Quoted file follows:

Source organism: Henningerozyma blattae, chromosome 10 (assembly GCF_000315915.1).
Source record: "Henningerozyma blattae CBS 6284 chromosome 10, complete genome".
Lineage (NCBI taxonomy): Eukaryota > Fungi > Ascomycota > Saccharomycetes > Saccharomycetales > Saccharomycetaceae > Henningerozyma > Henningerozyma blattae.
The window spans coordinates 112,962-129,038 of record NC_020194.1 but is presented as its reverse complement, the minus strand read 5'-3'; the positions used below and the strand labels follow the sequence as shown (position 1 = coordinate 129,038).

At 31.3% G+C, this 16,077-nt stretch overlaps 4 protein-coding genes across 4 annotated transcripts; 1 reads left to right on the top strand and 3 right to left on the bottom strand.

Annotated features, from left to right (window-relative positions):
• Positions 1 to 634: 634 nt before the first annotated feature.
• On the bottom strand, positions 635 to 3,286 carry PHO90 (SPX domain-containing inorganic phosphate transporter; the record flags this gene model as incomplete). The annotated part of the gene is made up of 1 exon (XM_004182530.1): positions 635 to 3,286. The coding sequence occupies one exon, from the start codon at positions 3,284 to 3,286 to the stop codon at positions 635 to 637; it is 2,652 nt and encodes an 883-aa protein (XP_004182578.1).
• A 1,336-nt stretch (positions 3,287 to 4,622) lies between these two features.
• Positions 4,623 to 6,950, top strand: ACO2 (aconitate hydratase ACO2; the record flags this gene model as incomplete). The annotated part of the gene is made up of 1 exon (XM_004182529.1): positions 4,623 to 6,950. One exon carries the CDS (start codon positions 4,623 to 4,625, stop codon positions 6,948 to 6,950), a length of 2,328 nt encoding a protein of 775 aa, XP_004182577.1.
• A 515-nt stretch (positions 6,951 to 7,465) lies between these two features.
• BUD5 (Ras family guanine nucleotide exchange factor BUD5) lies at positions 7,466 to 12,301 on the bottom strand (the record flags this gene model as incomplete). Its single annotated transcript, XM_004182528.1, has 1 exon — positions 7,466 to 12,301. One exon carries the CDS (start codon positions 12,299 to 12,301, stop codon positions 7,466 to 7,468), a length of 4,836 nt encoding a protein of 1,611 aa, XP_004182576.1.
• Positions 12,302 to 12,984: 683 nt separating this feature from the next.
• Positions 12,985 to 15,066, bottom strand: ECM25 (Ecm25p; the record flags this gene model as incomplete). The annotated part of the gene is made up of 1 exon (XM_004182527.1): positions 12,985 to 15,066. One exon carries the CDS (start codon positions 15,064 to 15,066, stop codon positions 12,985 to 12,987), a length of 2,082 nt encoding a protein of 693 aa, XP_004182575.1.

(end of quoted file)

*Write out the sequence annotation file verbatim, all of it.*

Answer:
Source organism: Henningerozyma blattae, chromosome 10 (assembly GCF_000315915.1).
Source record: "Henningerozyma blattae CBS 6284 chromosome 10, complete genome".
Lineage (NCBI taxonomy): Eukaryota > Fungi > Ascomycota > Saccharomycetes > Saccharomycetales > Saccharomycetaceae > Henningerozyma > Henningerozyma blattae.
The window spans coordinates 112,962-129,038 of record NC_020194.1 but is presented as its reverse complement, the minus strand read 5'-3'; the positions used below and the strand labels follow the sequence as shown (position 1 = coordinate 129,038).

At 31.3% G+C, this 16,077-nt stretch overlaps 4 protein-coding genes across 4 annotated transcripts; 1 reads left to right on the top strand and 3 right to left on the bottom strand.

Annotated features, from left to right (window-relative positions):
• Positions 1 to 634: 634 nt before the first annotated feature.
• On the bottom strand, positions 635 to 3,286 carry PHO90 (SPX domain-containing inorganic phosphate transporter; the record flags this gene model as incomplete). The annotated part of the gene is made up of 1 exon (XM_004182530.1): positions 635 to 3,286. The coding sequence occupies one exon, from the start codon at positions 3,284 to 3,286 to the stop codon at positions 635 to 637; it is 2,652 nt and encodes an 883-aa protein (XP_004182578.1).
• A 1,336-nt stretch (positions 3,287 to 4,622) lies between these two features.
• Positions 4,623 to 6,950, top strand: ACO2 (aconitate hydratase ACO2; the record flags this gene model as incomplete). The annotated part of the gene is made up of 1 exon (XM_004182529.1): positions 4,623 to 6,950. One exon carries the CDS (start codon positions 4,623 to 4,625, stop codon positions 6,948 to 6,950), a length of 2,328 nt encoding a protein of 775 aa, XP_004182577.1.
• A 515-nt stretch (positions 6,951 to 7,465) lies between these two features.
• BUD5 (Ras family guanine nucleotide exchange factor BUD5) lies at positions 7,466 to 12,301 on the bottom strand (the record flags this gene model as incomplete). Its single annotated transcript, XM_004182528.1, has 1 exon — positions 7,466 to 12,301. One exon carries the CDS (start codon positions 12,299 to 12,301, stop codon positions 7,466 to 7,468), a length of 4,836 nt encoding a protein of 1,611 aa, XP_004182576.1.
• Positions 12,302 to 12,984: 683 nt separating this feature from the next.
• Positions 12,985 to 15,066, bottom strand: ECM25 (Ecm25p; the record flags this gene model as incomplete). The annotated part of the gene is made up of 1 exon (XM_004182527.1): positions 12,985 to 15,066. One exon carries the CDS (start codon positions 15,064 to 15,066, stop codon positions 12,985 to 12,987), a length of 2,082 nt encoding a protein of 693 aa, XP_004182575.1.